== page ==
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Thank You For My Life


I’ve got a little “vision board” type thing going since a little while, though I don’t have a board so it’s just bits of paper stuck up on a piece of furniture near my bed. Some of the things I write on the bits of paper are affirmations (“I love myself”) and some are the names of projects I’d like to see come to fruition (“Gatekeeper: A Transgender Action Boardgame”).

I’m getting to be pretty fond of my vision-space and sort of wondering why I didn’t do this before. When I read these messages, I feel energised, and it seems like I’m making it quite clear to myself and my subconscious mind which direction I will move in. It’s nice to have that sort of clarity, and having it written down like that makes it feel more “real” somehow.

Now, I haven’t got around to it yet but I’d like to stick up a piece of paper with a somewhat different message: “Thank you for my life.”

I’ve been saying this in my head sometimes, thanks to a recent blog post by Erin Pavlina.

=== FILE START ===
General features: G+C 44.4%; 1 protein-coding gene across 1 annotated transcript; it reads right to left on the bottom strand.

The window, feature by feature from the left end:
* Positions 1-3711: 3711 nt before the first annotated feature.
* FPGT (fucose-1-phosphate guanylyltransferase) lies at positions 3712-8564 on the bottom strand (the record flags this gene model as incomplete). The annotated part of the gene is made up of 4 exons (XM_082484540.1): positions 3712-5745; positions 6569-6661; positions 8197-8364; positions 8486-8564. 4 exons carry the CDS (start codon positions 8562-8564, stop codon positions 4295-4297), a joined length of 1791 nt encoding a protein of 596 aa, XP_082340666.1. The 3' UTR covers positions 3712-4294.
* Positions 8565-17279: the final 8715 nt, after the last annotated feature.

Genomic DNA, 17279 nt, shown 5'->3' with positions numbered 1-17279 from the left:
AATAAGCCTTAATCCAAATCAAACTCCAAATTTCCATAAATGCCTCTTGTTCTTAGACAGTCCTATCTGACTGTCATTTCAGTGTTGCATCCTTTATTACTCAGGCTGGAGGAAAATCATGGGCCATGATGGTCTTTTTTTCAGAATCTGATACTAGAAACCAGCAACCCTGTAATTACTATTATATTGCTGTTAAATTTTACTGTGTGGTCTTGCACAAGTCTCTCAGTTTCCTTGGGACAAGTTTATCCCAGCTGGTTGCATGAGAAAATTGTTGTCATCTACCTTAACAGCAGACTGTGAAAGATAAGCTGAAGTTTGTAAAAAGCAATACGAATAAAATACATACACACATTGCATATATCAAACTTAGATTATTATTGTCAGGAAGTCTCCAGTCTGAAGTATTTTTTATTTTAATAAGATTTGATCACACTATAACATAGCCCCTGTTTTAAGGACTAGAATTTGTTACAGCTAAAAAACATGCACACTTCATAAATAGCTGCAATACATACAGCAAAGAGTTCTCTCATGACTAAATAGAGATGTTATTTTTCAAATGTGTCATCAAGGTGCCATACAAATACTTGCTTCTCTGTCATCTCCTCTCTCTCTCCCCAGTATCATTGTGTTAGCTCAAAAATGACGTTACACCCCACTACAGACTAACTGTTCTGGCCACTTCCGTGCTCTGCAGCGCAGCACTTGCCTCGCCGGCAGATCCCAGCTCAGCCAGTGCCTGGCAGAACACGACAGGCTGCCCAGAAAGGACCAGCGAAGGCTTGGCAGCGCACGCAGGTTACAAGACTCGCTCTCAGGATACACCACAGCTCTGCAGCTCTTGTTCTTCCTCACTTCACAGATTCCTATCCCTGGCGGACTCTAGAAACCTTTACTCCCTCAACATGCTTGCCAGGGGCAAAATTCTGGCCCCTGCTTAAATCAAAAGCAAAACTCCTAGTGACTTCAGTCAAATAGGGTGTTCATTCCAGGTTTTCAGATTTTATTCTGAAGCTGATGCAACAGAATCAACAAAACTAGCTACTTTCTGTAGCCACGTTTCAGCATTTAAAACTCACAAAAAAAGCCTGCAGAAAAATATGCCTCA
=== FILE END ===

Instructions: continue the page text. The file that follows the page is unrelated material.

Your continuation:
For someone who has had suicidal thoughts in the fairly recent past, it seems like a somewhat strange thing to say, and yet, I find that I can say it authentically. The phrase seems to bring me into the present moment, where I take stock and realise that despite my more abstract difficulties in life: here and now, things are okay.


It helps me view things from the perspective of the spirit that I was before birth, will be after death, and which ultimately am right now, despite that truth being obscured the veil of the physical.

Having a body allows me to experience things I couldn’t experience as a bodiless spirit. I can eat, walk, create, move through my environment, experience, see beauty. For someone who previously had no ability to do any of those things, having a body and a life is amazing. In a way it almost overshadows my petty problems. Sure, I’ve got those, but look at this flower! …Something like that.

Actually, from this perspective problems seem to have a different meaning.

My body has limitations. The nature of this reality is limitation. If everyone else could fly and you couldn’t, you’d call what you have now a disability. In that reality, you’d suffer from not being able to fly, while in this reality, that’s just an everyday limitation on your existence that you accept without question.

From the perspective of the spirit, limitations are the boundaries in reality within which you can explore. You can grow to lose some of your old limitations – and of course then you must contend with a new set of limitations. But one thing is not really better than the other except for the judgements we bring to it.

So I try to remember to say “Thank you for my life” every day, and feel the feelings that it evokes.


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